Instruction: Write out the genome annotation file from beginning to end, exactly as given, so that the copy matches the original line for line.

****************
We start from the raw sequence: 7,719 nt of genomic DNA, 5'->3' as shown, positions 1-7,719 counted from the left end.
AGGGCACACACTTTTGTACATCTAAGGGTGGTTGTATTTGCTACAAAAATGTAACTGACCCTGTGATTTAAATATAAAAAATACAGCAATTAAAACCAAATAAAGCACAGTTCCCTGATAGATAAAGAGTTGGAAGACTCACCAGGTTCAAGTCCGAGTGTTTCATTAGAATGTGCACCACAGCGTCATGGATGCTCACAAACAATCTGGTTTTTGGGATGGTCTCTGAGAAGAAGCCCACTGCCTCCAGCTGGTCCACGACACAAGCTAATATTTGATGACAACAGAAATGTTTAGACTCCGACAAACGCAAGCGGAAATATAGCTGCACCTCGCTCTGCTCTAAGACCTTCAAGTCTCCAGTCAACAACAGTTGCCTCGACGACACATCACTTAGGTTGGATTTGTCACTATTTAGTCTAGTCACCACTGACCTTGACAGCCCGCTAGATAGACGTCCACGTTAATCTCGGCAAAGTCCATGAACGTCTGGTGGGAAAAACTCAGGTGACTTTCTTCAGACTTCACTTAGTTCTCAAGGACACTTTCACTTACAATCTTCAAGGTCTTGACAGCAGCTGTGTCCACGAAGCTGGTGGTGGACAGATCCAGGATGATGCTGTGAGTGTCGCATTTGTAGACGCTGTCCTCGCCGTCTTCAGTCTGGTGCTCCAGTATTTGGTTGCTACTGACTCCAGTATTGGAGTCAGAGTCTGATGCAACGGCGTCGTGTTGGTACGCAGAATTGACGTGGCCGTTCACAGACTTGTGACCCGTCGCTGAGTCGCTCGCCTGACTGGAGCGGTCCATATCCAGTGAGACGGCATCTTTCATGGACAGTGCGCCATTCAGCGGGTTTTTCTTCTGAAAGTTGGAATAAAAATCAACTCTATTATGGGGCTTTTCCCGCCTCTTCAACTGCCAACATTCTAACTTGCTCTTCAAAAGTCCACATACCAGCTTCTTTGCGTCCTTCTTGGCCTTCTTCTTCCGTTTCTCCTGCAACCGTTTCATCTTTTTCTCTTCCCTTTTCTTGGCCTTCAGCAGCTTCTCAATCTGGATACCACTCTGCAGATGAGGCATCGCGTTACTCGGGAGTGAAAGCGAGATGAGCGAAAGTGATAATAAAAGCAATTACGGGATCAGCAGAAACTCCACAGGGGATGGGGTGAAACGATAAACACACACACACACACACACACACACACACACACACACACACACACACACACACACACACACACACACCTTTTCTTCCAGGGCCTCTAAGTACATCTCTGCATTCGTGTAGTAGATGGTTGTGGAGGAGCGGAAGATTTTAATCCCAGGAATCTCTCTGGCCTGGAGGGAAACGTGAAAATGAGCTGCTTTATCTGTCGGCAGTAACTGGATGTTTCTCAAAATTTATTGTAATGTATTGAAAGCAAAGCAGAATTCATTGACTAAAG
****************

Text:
We start from the raw sequence: 7,719 nt of genomic DNA, 5'->3' as shown, positions 1-7,719 counted from the left end.
AGGGCACACACTTTTGTACATCTAAGGGTGGTTGTATTTGCTACAAAAATGTAACTGACCCTGTGATTTAAATATAAAAAATACAGCAATTAAAACCAAATAAAGCACAGTTCCCTGATAGATAAAGAGTTGGAAGACTCACCAGGTTCAAGTCCGAGTGTTTCATTAGAATGTGCACCACAGCGTCATGGATGCTCACAAACAATCTGGTTTTTGGGATGGTCTCTGAGAAGAAGCCCACTGCCTCCAGCTGGTCCACGACACAAGCTAATATTTGATGACAACAGAAATGTTTAGACTCCGACAAACGCAAGCGGAAATATAGCTGCACCTCGCTCTGCTCTAAGACCTTCAAGTCTCCAGTCAACAACAGTTGCCTCGACGACACATCACTTAGGTTGGATTTGTCACTATTTAGTCTAGTCACCACTGACCTTGACAGCCCGCTAGATAGACGTCCACGTTAATCTCGGCAAAGTCCATGAACGTCTGGTGGGAAAAACTCAGGTGACTTTCTTCAGACTTCACTTAGTTCTCAAGGACACTTTCACTTACAATCTTCAAGGTCTTGACAGCAGCTGTGTCCACGAAGCTGGTGGTGGACAGATCCAGGATGATGCTGTGAGTGTCGCATTTGTAGACGCTGTCCTCGCCGTCTTCAGTCTGGTGCTCCAGTATTTGGTTGCTACTGACTCCAGTATTGGAGTCAGAGTCTGATGCAACGGCGTCGTGTTGGTACGCAGAATTGACGTGGCCGTTCACAGACTTGTGACCCGTCGCTGAGTCGCTCGCCTGACTGGAGCGGTCCATATCCAGTGAGACGGCATCTTTCATGGACAGTGCGCCATTCAGCGGGTTTTTCTTCTGAAAGTTGGAATAAAAATCAACTCTATTATGGGGCTTTTCCCGCCTCTTCAACTGCCAACATTCTAACTTGCTCTTCAAAAGTCCACATACCAGCTTCTTTGCGTCCTTCTTGGCCTTCTTCTTCCGTTTCTCCTGCAACCGTTTCATCTTTTTCTCTTCCCTTTTCTTGGCCTTCAGCAGCTTCTCAATCTGGATACCACTCTGCAGATGAGGCATCGCGTTACTCGGGAGTGAAAGCGAGATGAGCGAAAGTGATAATAAAAGCAATTACGGGATCAGCAGAAACTCCACAGGGGATGGGGTGAAACGATAAACACACACACACACACACACACACACACACACACACACACACACACACACACACACACACACACACACCTTTTCTTCCAGGGCCTCTAAGTACATCTCTGCATTCGTGTAGTAGATGGTTGTGGAGGAGCGGAAGATTTTAATCCCAGGAATCTCTCTGGCCTGGAGGGAAACGTGAAAATGAGCTGCTTTATCTGTCGGCAGTAACTGGATGTTTCTCAAAATTTATTGTAATGTATTGAAAGCAAAGCAGAATTCATTGACTAAAG